Tiger Woods in the hunt after first round of British Open

The Old Course was defenseless, and no one took advantage of it more than Rory McIlroy.

The 21-year-old from Northern Ireland tied the major championship record Thursday by shooting a 9-under-par 63 in the opening round of the British Open.

One of golf's brightest prospects, McIlroy started his romp with an eagle at the 352-yard ninth, where he drove the green and rolled in the putt. He then made six birdies on the homeward holes for a 30 that tied the tournament's back-nine record.

McIlroy became the eighth player to go so low at the British Open, equaling a mark from 17 years ago by Payne Stewart at Royal St. George. Overall, just 22 players have shot 63 in one of the four major tournaments, including Greg Norman and Vijay Singh, who each did it twice.

The last to do it: Tiger Woods at the 2007 PGA Championship. The world's No. 1 player wasn't as sharp at this major, but a 67 put him in the thick of things.

Woods and everyone else were chasing McIlroy, who missed the cut at the year's first two majors but got his first PGA Tour win at Quail Hollow.

"I didn't get off to a flying start," McIlroy said. "The eagle on 9 really sort of turned things around for me, and I just got going from there."

McIlroy had a chance to claim the record all to himself. A brilliant approach at No. 17, the famed "Road Hole," left him with a 5-footer for birdie. But the putt slid wide of the cup, and McIlroy rolled back his head in disappointment after tapping in the par, knowing he had squandered a chance at a historic score.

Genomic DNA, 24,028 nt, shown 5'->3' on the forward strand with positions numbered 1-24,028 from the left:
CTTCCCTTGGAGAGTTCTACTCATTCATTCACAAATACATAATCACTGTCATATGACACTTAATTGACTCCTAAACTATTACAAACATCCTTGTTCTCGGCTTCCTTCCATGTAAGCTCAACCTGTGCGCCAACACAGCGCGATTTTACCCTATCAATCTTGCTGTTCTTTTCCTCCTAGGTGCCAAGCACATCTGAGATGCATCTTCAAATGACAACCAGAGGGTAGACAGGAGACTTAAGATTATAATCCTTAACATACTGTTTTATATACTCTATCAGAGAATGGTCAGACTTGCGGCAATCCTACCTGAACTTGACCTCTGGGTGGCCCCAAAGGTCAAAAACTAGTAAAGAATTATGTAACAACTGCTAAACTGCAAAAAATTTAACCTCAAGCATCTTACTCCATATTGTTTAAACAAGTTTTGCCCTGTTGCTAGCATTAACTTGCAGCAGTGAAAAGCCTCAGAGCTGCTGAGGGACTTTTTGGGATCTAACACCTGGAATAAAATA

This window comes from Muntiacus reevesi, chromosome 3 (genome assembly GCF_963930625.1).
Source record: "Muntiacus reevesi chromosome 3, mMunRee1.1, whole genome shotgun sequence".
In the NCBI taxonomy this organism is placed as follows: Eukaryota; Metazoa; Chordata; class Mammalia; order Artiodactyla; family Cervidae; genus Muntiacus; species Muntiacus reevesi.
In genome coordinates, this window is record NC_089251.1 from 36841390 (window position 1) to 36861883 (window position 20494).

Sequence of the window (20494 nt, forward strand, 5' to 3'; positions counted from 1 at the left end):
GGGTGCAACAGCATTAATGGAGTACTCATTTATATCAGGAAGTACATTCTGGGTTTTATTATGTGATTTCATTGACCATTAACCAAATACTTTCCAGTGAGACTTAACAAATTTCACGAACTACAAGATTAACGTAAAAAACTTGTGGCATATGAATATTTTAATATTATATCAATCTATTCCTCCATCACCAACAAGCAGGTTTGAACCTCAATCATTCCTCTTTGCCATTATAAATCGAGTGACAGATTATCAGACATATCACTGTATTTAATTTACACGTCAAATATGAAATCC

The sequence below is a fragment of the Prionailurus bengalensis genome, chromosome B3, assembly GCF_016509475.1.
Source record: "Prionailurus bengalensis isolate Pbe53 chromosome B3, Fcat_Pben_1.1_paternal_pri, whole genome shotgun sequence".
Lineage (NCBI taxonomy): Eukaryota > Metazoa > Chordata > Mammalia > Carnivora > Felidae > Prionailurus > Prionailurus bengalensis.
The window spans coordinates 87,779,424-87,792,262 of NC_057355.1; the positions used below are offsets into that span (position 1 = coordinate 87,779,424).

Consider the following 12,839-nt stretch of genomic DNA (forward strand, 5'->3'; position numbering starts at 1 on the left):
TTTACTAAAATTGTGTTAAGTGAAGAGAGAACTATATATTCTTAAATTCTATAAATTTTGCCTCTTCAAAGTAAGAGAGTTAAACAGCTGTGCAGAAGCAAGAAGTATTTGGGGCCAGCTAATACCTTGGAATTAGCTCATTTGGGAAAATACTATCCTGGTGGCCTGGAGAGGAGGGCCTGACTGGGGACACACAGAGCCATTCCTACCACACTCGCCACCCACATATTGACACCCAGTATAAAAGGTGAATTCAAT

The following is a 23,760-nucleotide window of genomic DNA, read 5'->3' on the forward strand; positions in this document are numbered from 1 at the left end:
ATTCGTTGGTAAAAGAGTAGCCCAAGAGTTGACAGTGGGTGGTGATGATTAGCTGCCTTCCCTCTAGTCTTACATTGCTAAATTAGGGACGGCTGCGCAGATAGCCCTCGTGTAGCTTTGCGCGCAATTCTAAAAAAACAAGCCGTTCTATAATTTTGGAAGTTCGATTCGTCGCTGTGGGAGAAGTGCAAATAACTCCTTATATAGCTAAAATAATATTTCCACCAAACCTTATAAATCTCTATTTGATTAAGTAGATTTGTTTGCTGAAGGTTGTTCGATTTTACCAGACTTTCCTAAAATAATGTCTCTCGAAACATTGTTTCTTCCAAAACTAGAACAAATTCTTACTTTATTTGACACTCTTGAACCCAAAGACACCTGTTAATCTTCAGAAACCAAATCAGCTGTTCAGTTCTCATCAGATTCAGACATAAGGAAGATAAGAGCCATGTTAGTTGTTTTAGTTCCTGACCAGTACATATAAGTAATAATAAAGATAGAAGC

While no one ever expects to shoot 63 in a major, it was certainly a day for low numbers.

Louis Oosthuizen of South Africa took a run at McIlroy until he failed to get up-and-down at 17, taking his only bogey on the way to a 65. John Daly matched the best score of his Open career with a 66, a number equaled by four others.

The birthplace of golf played like a muni for the morning starters, with hardly any wind blowing in off St. Andrews Bay and only a sprinkling of rain.

"The old lady had no clothes on today," said 60-year-old Tom Watson, who opened with a 73 and was one of the few early starters who failed to break par.

Winds stiffened as the day went on, making it more difficult for afternoon players like Phil Mickelson, who took a double-bogey 6 at No. 13. He finally made his first birdie at 18, but a 73 left him more concerned about making the cut than going for the lead.

Clearly miffed at his performance, Lefty blew off interview requests.

Woods showed this week might be his first win since being tarnished by a sex scandal.

His only stumble also came at the Road Hole, where he took a bogey.

Woods romped to dominating wins in 2000 and 2005; a third straight would give him 15 majors titles, three shy of Jack Nicklaus' career record.

"It's getting better every week," Woods said. "It's building."

Daly knows a thing or two about problems away from golf, from failed marriages and financial woes to trouble with alcohol and weight.

He underwent surgery to deal with his ballooning waistline and has lost nearly 100 pounds. But his ranking remained 455th in the world.

Strolling the course with a cigarette and a diet soda, Daly put up his best score since a 66 at Royal St. George in 1993. It could have been better - four putts lipped out or caught the edge of the cup.

"It's a golf course, I don't know, I just love it," Daly said. "Just a special, special place."